(3) Alexsey Alexseyevich Belan, a Russian national and resident as well as a hacker who has been on the FBI’s “Most Wanted” list, and is subject to an INTERPOL “Red Notice” (meaning that Russian authorities should have detained and arrested Belan once located within the Russian Federation), and

(4) Karim Baratov, a Canadian national and resident, also a criminal hacker and an associate of Dokuchaev’s.



Of course the trick now will be to see how many (if any) of these persons are ever located and brought before the jurisdiction of a U.S. Court.  However, I suppose the symbolism of the indictment is all that matters for the time being.








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In an Asymmetrical World: Mutually Assured Destruction Means Developed Nations are Disadvantaged

According to an article by Niall Ferguson which appeared in the Boston Globe, we are currently in a state of Cyber War.  This article, entitled “Cyber War I Has Already Begun,” discusses the the Russian hacks surrounding election time in the United States and posits that the largest issue is not whether or not Russia was able to affect the outcome of the election but rather the fact that Russian hackers were able to launch cyber incursions effectively unchecked.

The article quotes Adm. Michael S. Rogers (head of the National Security Agency and US Cyber Command), as saying that “[The Nation is] … at a tipping point.”  Cyber-centric threats are now number one on the Director of National Intelligence’s (DNI) list, the article further states that the Pentagon reports over 10M intrusion attempts per day.  The full text of the article is here.


Thus, the concept of mutually assured destruction (MAD) which has its roots in cold-war nuclear rhetoric is unlikely to prove reliable to maintain any sort of status quo.  Under MAD, nuclear-capable Nations all realized that given the number of nuclear weapons within arsenals throughout the world that any nation that launched a nuclear attack would receive an in-kind response which would trigger additional attacks and counter-attacks which would ultimately result in global thermonuclear war with mankind itself being the ultimate loser.  Due to the fact that the barriers to entry into the  “nuclear-club” were so high and required extensive research and development which could only be funded and maintained in an advanced nation-state context MAD both in theory and as applied prevented the use of nuclear devices in a post World-War II context.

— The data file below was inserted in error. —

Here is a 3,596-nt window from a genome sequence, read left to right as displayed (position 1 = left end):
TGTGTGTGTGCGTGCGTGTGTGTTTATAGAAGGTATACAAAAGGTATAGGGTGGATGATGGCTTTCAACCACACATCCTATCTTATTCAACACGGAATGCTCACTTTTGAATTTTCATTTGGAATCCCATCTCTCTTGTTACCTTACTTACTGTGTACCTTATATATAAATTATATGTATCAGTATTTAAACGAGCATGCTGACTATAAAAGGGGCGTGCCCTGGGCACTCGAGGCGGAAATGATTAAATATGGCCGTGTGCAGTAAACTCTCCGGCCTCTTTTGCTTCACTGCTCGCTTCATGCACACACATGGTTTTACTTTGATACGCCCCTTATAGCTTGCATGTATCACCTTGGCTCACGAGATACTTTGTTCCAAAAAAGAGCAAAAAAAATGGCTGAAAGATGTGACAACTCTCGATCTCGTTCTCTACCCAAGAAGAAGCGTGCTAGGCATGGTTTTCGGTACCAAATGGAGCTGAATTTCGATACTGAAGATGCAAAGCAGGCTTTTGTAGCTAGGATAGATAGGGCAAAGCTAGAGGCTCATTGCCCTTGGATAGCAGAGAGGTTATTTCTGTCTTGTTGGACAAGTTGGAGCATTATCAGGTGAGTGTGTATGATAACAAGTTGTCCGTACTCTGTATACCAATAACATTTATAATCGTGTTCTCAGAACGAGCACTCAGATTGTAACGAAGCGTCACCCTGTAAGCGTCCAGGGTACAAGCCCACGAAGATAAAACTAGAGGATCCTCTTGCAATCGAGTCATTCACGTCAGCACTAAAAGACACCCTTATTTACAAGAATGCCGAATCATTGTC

However, those same barriers to entry do not exist in the realm of cyber and thus it is both likely and possible that bad actors who are not necessarily supported by a nation-state could initiate a cyberattack against a developed nation’s cyber resources and in such a scenario the concept of MAD is meaningless given the lack of symmetry.  For instance, while the US could arguably cripple Chinese or Russian infrastructure (and they could, in turn, do the same to the US), no similar offensive could be launched against a single person or even a group of hackers with no direct nation-state ties (obviously a kinetic operation could be launched against either type of group, however that raises a whole other set of issues especially if the only “offense” was cyber in nature).

In short, these are scary times and we may want to consider the relevance of smaller groups or factions that operate outside the context of a traditional nation-state and thus any virtual or kinetic offensive operations launched against such groups may be limited in both reach and effect.  This is somewhat analogous to the early American raids against the British Regular Army, with small incursions designed to hit-and-run, maximize impact and minimize exposure. Thus, a numerically inferior force may wreak havoc amongst a far larger force which does not bode well for the developed world in the realm of cyber.  If this maxim holds true then we will continue to face cyber attacks from a wide-ranging base of potential bad actors, all of whom may find solace in the fact that even if we solve the issue of attribution, retribution will be muted given the nature of the target (and the fact that a group/persons do not possess critical infrastructure or other such target-rich entities).

This should concern all of us, since a lack of a MAD-inspired détente means the world is full of potential threats, many of which have no regard for the cyber or kinetic capabilities of so-called Superpowers. Consequently, as the article quoted Robert Morris Sr., the only “safe” computing device is one that is not in use and is in fact not even powered on (of course Morris, may not have fully factored in the smartphone and IoT variants as some of these devices may continue to be insecure even when powered off by a user).  There may therefore be no such thing as a “safe” computing device — users beware.


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Cybersecurity: The Internet of Things (IoT) & You — Exercise Caution

As we continue to move to a world wherein all things are networked and even toys now have connections to the cloud, people need to be cognizant and careful.  According to the Hacker News, in 2015 the toy manufacturer VTech revealed that they had suffered a data breach which resulted in the exfiltration of personally identifiable information (PII) of nearly 5M adults as well as photos of roughly 200K children.  Not only did the breach involve the PII of adults, but also the names, gender, and birthdates of children, which raises a number of additional potential issues, according to the article.  Fast forward to 2017, and yet another toymaker has fallen victim to a massive data breach.  The Hacker News reported that CloudPets, developed by a California-based company, Spiral Toys, exposed the voice recording of over 2M parents and children as well e-mail addresses and passwords for over 800K accounts.  CloudPets are stuffed animals which allow parents and children to send voice messages back and forth via the internet, according to the article. The article further states that Spiral Toys was advised at least four times that their data had been exposed and they failed to take any ameliorative steps.